Dionne has discovered digging. Of course, if we catch her in the act, we order her to stop. But we’ve begun allowing her periodic moments of freedom in the backyard — and what you see in these photos is our reward for letting our guard down.

Steve points out that female dogs dig burrows in the wild. I’ve also read about ancient dogs who buried excess food to guard and preserve it.

But I suspect there’s something simpler at work here —  a youngster’s joyful discovery that it can change the world around it. When she digs, I think Dionne has a lot in common with the toddler who splashes in her bath. “Hey — I use my hands/paws and this stuff goes flying up into the air! Wheeee!!!”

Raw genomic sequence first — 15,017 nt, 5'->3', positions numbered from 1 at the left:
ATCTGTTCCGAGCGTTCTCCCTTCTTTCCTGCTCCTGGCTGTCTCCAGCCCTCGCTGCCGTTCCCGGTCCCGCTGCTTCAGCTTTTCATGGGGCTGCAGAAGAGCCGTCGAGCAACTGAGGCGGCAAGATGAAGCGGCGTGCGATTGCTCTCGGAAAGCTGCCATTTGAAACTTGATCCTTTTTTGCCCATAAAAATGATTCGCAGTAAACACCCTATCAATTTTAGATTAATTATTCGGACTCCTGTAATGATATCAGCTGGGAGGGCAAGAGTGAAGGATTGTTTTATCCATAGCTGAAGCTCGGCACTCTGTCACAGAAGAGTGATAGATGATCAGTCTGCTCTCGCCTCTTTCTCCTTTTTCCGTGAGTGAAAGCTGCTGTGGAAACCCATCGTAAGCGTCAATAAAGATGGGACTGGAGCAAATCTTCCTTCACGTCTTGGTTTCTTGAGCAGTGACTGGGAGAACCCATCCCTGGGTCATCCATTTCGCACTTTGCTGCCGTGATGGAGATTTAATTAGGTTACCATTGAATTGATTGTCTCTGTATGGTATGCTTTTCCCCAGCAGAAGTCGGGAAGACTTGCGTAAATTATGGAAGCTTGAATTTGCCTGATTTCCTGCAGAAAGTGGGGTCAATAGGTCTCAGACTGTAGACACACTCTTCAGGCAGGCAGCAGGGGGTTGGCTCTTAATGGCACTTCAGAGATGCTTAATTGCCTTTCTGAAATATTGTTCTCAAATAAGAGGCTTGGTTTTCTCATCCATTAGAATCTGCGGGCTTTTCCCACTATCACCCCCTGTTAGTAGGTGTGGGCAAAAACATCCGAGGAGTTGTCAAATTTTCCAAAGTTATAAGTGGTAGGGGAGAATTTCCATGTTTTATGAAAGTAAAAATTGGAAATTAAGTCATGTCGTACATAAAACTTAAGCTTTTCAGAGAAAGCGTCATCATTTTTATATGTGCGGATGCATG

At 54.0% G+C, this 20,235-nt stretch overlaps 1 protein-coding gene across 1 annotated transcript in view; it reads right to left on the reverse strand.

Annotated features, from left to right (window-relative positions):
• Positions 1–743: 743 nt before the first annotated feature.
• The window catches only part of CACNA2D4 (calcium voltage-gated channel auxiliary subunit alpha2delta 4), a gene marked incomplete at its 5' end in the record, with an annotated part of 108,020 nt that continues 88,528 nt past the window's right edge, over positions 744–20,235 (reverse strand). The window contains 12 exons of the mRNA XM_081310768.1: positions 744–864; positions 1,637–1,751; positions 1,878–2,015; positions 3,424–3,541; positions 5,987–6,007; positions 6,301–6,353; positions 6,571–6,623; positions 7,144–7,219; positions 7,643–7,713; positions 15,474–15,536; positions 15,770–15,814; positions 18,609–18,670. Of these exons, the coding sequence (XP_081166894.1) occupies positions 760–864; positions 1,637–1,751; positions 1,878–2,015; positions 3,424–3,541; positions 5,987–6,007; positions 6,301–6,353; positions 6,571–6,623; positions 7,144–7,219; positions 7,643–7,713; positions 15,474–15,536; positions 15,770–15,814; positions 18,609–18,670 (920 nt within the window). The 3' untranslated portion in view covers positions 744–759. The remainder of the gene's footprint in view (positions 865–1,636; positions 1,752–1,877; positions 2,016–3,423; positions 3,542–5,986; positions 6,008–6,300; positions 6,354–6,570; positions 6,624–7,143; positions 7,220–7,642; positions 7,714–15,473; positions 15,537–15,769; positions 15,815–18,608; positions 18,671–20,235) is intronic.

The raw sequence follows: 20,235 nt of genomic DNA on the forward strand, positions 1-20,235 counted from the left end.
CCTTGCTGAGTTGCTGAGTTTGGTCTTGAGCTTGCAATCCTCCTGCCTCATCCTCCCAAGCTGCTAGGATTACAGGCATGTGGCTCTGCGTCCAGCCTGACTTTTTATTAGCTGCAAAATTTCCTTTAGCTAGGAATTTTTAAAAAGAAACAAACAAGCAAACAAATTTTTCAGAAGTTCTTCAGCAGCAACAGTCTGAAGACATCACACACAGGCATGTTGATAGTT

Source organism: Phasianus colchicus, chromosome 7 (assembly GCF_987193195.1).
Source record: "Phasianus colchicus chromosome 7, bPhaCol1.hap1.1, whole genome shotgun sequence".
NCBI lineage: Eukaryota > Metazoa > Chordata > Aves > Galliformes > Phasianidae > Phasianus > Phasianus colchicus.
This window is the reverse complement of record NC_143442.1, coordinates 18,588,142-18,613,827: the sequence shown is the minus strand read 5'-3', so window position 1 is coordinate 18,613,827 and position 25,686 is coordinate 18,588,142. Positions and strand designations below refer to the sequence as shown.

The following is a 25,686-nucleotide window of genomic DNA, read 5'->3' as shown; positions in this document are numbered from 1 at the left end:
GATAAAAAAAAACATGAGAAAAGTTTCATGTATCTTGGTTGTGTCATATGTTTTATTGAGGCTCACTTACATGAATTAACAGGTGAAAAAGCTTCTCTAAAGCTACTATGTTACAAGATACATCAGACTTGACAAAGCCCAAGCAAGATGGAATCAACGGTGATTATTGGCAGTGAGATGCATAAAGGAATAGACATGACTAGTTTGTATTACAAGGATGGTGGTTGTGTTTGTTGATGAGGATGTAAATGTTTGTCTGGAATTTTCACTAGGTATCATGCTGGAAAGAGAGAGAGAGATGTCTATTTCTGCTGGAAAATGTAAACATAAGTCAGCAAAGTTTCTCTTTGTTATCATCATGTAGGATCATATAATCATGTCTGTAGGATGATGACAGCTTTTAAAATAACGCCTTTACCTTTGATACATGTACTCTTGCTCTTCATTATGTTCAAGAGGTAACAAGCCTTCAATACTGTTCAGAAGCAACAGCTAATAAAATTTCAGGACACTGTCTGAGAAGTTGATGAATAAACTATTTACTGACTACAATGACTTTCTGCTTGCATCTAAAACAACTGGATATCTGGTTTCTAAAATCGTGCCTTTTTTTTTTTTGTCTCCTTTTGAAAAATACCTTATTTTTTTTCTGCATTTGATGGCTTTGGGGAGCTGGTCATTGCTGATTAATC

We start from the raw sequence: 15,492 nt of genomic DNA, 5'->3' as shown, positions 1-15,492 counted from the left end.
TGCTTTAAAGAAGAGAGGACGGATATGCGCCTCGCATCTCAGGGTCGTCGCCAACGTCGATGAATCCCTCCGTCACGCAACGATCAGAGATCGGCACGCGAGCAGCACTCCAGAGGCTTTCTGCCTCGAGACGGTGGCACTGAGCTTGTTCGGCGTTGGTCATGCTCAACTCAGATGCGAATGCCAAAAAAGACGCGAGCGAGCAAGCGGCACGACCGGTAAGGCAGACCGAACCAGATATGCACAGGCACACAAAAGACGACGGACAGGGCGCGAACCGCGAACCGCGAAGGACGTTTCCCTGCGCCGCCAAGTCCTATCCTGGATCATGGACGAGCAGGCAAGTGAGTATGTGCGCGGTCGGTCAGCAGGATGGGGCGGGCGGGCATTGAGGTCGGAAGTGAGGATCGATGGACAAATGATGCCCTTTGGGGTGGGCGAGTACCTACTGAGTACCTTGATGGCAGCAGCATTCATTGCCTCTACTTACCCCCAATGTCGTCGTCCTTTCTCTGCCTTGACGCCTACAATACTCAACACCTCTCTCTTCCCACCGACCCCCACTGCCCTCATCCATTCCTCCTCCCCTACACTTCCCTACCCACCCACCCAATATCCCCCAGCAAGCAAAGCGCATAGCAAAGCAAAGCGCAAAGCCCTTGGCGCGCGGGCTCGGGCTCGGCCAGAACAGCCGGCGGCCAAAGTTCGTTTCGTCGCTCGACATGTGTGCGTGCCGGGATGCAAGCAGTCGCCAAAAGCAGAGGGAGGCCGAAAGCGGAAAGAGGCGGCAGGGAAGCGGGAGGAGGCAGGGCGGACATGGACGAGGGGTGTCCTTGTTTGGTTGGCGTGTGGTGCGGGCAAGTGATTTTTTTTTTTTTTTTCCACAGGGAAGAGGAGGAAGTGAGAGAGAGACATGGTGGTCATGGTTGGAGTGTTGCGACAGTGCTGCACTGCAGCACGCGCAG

She pauses in her digging, and dirt encrusts her snout, her paws, her belly. The only good thing is that it magically falls off her, within a minute or two. We call her Teflon Dog. (Don’t ask us where the dirt goes; we don’t want to think out that.)

She looks wet here, because I sprayed her face with the garden hose (playing with her). But even so, the dirt falls off within minutes. 

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